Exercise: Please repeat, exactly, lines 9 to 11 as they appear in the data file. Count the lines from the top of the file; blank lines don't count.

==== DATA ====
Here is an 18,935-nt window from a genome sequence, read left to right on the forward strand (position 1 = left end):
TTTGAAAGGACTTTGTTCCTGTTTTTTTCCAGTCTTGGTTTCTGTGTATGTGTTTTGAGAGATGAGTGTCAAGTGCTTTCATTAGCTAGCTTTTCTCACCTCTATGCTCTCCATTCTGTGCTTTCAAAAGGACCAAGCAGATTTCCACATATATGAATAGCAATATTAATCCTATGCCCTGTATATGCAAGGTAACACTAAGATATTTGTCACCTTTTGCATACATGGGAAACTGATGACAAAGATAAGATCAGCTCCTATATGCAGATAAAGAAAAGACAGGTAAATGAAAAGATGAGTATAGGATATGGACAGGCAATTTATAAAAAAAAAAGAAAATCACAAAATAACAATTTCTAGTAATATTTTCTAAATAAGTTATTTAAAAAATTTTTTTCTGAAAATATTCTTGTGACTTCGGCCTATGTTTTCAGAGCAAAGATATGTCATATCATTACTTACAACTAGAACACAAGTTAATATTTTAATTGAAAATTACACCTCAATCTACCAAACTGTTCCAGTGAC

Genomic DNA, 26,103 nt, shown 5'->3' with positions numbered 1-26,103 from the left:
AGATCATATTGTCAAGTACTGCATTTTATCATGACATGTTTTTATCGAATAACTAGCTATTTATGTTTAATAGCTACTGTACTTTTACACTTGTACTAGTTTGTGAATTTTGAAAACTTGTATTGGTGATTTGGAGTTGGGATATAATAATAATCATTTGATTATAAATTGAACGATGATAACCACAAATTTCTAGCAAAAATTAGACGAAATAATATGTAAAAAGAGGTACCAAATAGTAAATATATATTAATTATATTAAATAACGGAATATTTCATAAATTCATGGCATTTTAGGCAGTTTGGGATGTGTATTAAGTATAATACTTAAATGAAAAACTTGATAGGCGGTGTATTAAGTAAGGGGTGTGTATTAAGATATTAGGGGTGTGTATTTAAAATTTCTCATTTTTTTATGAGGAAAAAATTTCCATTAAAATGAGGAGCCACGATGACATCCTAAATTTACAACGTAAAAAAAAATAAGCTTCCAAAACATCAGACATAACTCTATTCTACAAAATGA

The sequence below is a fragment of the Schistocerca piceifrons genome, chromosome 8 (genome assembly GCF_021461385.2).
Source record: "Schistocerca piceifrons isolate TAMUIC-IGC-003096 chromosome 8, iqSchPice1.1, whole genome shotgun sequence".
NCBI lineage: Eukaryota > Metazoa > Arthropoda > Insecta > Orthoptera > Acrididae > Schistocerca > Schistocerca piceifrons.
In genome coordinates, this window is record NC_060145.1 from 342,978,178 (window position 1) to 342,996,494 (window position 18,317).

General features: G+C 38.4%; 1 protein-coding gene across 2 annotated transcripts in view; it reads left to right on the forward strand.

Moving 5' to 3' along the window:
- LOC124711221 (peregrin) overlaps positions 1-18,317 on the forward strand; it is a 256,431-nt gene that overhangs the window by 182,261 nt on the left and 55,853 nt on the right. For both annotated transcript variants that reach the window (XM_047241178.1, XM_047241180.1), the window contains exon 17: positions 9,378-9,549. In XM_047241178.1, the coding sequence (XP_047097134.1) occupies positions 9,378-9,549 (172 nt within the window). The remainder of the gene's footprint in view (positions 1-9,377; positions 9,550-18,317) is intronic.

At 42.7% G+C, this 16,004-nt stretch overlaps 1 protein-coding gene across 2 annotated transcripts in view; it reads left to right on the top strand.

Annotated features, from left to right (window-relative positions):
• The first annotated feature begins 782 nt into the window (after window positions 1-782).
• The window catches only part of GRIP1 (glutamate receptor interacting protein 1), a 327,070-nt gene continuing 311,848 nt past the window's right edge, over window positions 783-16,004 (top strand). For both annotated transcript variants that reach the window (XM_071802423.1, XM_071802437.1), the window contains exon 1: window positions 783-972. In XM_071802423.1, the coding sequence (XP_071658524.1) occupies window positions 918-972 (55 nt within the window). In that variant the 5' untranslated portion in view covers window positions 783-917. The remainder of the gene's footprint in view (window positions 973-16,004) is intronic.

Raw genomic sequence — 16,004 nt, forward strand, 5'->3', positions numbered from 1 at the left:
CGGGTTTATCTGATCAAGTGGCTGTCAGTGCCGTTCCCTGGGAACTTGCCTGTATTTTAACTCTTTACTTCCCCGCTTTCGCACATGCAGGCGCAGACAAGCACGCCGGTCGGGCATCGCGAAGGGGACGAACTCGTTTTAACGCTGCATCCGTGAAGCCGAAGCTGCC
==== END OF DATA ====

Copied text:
General features: G+C 38.4%; 1 protein-coding gene across 2 annotated transcripts in view; it reads left to right on the forward strand.

Moving 5' to 3' along the window:
- LOC124711221 (peregrin) overlaps positions 1-18,317 on the forward strand; it is a 256,431-nt gene that overhangs the window by 182,261 nt on the left and 55,853 nt on the right. For both annotated transcript variants that reach the window (XM_047241178.1, XM_047241180.1), the window contains exon 17: positions 9,378-9,549. In XM_047241178.1, the coding sequence (XP_047097134.1) occupies positions 9,378-9,549 (172 nt within the window). The remainder of the gene's footprint in view (positions 1-9,377; positions 9,550-18,317) is intronic.